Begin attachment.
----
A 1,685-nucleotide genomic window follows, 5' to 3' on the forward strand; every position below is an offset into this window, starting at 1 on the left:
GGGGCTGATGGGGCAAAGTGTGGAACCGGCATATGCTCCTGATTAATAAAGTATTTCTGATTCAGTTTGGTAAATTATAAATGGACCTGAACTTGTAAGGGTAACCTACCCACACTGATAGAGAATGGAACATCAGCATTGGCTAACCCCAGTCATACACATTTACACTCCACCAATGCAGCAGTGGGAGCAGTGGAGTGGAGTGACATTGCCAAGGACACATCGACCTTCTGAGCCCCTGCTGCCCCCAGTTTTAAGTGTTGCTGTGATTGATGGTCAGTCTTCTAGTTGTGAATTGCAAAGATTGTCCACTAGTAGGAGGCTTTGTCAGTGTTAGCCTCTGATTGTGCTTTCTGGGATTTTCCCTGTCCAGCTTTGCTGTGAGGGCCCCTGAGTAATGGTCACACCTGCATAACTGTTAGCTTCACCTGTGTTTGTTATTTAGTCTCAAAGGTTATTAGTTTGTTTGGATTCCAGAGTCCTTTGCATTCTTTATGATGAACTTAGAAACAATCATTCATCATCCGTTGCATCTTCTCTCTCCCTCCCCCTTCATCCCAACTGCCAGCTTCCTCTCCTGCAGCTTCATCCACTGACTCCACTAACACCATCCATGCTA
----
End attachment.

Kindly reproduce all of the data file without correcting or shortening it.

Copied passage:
A 1,685-nucleotide genomic window follows, 5' to 3' on the forward strand; every position below is an offset into this window, starting at 1 on the left:
GGGGCTGATGGGGCAAAGTGTGGAACCGGCATATGCTCCTGATTAATAAAGTATTTCTGATTCAGTTTGGTAAATTATAAATGGACCTGAACTTGTAAGGGTAACCTACCCACACTGATAGAGAATGGAACATCAGCATTGGCTAACCCCAGTCATACACATTTACACTCCACCAATGCAGCAGTGGGAGCAGTGGAGTGGAGTGACATTGCCAAGGACACATCGACCTTCTGAGCCCCTGCTGCCCCCAGTTTTAAGTGTTGCTGTGATTGATGGTCAGTCTTCTAGTTGTGAATTGCAAAGATTGTCCACTAGTAGGAGGCTTTGTCAGTGTTAGCCTCTGATTGTGCTTTCTGGGATTTTCCCTGTCCAGCTTTGCTGTGAGGGCCCCTGAGTAATGGTCACACCTGCATAACTGTTAGCTTCACCTGTGTTTGTTATTTAGTCTCAAAGGTTATTAGTTTGTTTGGATTCCAGAGTCCTTTGCATTCTTTATGATGAACTTAGAAACAATCATTCATCATCCGTTGCATCTTCTCTCTCCCTCCCCCTTCATCCCAACTGCCAGCTTCCTCTCCTGCAGCTTCATCCACTGACTCCACTAACACCATCCATGCTA